Kenya Air Force to take over police and parastatal planes

NAIROBI |

Inspector General of Police Hilary Mutyambai disembarks from a new police helicopter at Wilson Airport in May 2019. Plans are under way to put all police aircraft under the Kenya Air Force. [File, Standard]

Plans are at an advanced stage to hand over the management of State-owned aircraft to Kenya Air Force in the latest move to involve the military in civilian affairs.

Officials privy to the plans revealed to The Standard that President Uhuru Kenyatta is set to issue an Executive Order to effect the changes once the plans are completed.

With the changes, all planes owned by the Kenya Police, Kenya Wildlife Service (KWS), Kenya Forest Service (KFS), KenGen, Kenya Power, Ketraco and other State agencies will be managed by personnel from Kenya Air Force.

This will be the latest move by the president to transfer civilian operations to the military in a trend that has seen KDF personnel entrenched in major State institutions.

Executive order

Kenya Air Force Commander Major General Francis Ogolla and Inspector General of Police Hilary Mutyambai met police pilots and engineers on Tuesday at the National Police Service (NPS) air wing based at the Wilson Airport, Nairobi, to announce the plans.

“They are now awaiting the Executive Order to effect these planned changes. The military will run our fleet,” said an officer aware of the plans but who asked not to be named.

Mutyambai refused to comment on the matter.

Maj-Gen Ogolla had earlier on met officials from the State agencies that own planes to discuss the way forward.

Officials privy to the plans revealed that the planes, which include helicopters and fixed wings aircraft, will be rebranded and placed under the command of Kenya Air Force for accountability.

According to insiders, the move is informed by the belief that military discipline and the insight of intelligence officers are necessary to run the air wing.

The Kenya Defence Forces and National Intelligence Service appear to have earned the trust of President Kenyatta.

The insiders also said there is a view that military and intelligence personnel are better suited for security-related positions and investigative agencies as they can tap into vital networks.

Those aware of the developments said the perception that these men are clean and disciplined has convinced Uhuru to put his trust in them as he hinges his legacy on the war against corruption.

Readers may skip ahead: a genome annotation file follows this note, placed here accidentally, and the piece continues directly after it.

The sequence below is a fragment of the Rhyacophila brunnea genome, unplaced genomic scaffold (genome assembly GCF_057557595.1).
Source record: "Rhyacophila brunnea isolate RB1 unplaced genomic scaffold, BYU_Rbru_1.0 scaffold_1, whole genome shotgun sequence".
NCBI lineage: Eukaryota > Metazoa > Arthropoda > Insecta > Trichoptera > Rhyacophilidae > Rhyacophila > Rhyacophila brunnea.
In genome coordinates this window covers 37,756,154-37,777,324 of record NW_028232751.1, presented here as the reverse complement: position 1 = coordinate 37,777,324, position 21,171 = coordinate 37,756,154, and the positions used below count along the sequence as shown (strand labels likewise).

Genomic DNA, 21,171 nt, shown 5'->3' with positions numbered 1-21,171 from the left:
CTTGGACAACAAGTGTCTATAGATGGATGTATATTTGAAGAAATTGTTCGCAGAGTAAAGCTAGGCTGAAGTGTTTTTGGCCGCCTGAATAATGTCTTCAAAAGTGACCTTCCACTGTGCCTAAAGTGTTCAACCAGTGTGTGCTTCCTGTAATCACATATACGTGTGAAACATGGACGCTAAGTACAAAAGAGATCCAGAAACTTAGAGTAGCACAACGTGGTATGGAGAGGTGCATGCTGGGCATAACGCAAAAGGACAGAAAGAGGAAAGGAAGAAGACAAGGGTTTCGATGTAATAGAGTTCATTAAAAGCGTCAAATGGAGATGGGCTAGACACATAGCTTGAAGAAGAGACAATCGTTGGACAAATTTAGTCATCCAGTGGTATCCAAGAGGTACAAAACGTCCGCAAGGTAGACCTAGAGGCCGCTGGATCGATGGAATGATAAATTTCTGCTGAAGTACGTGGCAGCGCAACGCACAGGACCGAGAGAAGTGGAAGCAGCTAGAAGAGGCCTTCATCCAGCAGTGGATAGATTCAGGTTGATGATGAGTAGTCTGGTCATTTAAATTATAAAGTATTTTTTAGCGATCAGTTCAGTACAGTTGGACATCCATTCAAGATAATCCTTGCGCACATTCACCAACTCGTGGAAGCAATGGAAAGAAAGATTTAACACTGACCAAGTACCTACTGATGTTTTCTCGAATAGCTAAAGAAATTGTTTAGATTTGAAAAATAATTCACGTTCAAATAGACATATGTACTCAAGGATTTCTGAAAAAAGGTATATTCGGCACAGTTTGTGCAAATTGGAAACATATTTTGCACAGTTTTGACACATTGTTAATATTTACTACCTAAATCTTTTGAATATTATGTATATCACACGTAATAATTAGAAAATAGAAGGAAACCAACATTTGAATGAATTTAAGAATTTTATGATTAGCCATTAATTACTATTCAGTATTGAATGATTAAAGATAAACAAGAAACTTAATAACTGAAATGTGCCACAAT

Further, commanders from the two agencies are said to have lobbied to have one of their own lead the security dockets, which insiders claim have been abused in the past, exposing the country to danger.

There are plans to also bring in military personnel to run key dockets under the Ministry of Lands.

All the planes to be placed under military command operate from Wilson Airport where the agencies have hangars.

NPS has seven serviceable choppers, one of them dedicated to the Presidential Escort Unit, which protects the president and his family.

The air wing has 21 pilots and 39 trainee pilots in its 150 staff. Last year, Mutyambai said the government was keen to shore up the capacity of the service in line with NPS modernisation drive that has so far added new choppers to the air wing.

New planes

Under the strategic plan to revamp the police air wing in a Sh10.5 billion plan, the NPS planned to acquire new planes and choppers and recruit new personnel.

Police work has in the past been affected by lack of aircraft, with many in its fleet grounded.

Also targeted for military takeover is the KWS Airwing, which was established in 1990 and has more than 40 pilots. The air wing, also based at Nairobi’s Wilson Airport, provides a diverse range of services in support of wildlife management and protection activities with its fleet of 12 light and three larger aircraft.

Besides Wilson Airport, KWS has other hangars in Meru, Tsavo West National Park and Mweiga in the Aberdare.

KWS is the only parastatal licensed by the Kenya Civil Aviation Authority (KCAA) to maintain aircraft from the public and private sector.

Its pilots are specialised in security and patrol flights, veterinary support services for research and translocation purposes, animal tracking, wildlife census, firefighting, rescue work, and transportation of rations and supplies, including ammunition.

With 59 parks and reserves spread across the country, the KWS Airwing is on permanent standby.

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